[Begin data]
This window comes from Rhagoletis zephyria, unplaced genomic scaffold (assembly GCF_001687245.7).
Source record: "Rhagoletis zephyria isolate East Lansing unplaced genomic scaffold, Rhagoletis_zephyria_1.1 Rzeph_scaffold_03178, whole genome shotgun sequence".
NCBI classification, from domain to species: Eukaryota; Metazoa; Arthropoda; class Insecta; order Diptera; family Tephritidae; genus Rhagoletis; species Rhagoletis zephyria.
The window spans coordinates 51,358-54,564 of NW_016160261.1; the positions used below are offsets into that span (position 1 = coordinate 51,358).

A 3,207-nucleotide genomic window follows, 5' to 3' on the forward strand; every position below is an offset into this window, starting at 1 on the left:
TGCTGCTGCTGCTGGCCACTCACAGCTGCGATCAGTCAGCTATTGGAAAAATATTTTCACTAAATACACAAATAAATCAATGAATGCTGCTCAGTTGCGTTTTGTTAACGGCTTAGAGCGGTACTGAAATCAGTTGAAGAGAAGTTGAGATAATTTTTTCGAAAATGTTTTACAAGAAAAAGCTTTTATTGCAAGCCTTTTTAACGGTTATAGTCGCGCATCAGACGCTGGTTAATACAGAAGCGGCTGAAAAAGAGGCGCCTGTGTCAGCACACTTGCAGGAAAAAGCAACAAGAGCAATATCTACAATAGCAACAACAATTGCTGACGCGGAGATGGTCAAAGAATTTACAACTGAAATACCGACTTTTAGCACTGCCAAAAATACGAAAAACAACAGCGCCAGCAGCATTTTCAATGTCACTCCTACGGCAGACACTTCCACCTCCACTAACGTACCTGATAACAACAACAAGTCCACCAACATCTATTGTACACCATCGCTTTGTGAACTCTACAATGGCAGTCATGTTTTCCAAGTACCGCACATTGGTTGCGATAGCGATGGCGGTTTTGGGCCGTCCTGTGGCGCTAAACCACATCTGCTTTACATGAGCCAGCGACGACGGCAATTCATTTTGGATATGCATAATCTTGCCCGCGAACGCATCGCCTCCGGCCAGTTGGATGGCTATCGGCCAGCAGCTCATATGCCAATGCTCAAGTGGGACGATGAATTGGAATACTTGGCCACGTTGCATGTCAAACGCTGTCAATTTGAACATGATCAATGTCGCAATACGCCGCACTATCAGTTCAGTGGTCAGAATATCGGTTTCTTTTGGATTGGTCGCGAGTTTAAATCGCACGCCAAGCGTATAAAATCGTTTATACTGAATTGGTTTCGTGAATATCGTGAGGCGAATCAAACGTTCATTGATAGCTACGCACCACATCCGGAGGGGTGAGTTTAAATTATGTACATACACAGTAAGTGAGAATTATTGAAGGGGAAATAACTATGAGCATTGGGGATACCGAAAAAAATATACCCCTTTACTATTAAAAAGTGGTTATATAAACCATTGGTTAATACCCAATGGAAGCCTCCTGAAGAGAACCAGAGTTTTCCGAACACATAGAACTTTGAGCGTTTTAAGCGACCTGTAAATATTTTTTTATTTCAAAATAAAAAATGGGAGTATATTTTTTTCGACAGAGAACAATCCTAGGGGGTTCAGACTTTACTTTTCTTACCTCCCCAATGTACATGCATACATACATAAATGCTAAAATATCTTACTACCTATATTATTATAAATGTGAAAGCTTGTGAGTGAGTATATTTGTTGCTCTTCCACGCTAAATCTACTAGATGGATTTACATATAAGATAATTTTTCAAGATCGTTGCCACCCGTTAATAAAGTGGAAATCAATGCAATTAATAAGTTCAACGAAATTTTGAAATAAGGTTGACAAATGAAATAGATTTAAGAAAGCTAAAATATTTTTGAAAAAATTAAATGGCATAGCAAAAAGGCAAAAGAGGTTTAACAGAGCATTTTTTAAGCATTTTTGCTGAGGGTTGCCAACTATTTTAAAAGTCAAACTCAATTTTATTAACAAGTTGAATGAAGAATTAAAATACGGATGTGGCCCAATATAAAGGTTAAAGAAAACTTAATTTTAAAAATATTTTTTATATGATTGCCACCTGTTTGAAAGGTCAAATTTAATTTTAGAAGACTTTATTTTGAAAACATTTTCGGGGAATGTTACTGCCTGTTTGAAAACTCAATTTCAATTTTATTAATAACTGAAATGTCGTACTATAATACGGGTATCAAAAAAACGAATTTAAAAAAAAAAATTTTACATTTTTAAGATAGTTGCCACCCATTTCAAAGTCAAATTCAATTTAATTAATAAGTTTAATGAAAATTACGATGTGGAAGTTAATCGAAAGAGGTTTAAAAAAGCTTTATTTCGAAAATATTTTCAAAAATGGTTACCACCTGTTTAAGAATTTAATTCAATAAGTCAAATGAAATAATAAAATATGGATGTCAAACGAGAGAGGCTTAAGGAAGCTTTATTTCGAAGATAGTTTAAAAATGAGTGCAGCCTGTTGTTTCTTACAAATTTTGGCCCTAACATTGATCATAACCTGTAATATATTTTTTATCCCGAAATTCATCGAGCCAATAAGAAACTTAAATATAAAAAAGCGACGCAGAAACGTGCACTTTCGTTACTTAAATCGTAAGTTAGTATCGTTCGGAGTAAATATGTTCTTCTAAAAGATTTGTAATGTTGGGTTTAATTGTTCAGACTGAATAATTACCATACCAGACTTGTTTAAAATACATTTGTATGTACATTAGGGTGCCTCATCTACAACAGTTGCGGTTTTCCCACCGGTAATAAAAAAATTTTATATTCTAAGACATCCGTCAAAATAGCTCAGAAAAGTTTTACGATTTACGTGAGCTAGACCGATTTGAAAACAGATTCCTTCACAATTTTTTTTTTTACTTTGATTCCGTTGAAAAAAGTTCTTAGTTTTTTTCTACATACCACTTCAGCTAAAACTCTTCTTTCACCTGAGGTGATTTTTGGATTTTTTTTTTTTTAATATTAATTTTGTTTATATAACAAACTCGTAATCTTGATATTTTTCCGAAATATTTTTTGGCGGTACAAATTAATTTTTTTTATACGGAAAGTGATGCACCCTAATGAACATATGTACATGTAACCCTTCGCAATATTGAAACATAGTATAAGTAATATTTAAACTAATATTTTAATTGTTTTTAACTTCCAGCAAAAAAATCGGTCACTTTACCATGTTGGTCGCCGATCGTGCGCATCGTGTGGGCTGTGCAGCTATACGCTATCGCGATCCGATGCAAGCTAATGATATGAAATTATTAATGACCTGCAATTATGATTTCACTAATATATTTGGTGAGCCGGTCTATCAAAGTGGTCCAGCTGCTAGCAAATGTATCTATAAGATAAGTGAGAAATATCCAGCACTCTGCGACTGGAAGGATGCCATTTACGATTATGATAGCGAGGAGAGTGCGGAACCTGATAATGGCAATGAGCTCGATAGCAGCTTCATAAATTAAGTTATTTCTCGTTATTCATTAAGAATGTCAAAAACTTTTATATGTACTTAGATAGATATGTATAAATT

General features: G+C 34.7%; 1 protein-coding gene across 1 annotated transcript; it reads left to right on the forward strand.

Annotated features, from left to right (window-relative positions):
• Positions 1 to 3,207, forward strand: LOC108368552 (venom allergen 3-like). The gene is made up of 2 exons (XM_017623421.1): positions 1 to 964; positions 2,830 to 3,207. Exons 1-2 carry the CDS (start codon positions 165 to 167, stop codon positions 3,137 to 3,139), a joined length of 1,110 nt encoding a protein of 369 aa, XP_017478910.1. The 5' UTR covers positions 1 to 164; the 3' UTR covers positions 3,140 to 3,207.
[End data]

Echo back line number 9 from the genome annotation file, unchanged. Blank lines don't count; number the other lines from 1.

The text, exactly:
• Positions 1 to 3,207, forward strand: LOC108368552 (venom allergen 3-like). The gene is made up of 2 exons (XM_017623421.1): positions 1 to 964; positions 2,830 to 3,207. Exons 1-2 carry the CDS (start codon positions 165 to 167, stop codon positions 3,137 to 3,139), a joined length of 1,110 nt encoding a protein of 369 aa, XP_017478910.1. The 5' UTR covers positions 1 to 164; the 3' UTR covers positions 3,140 to 3,207.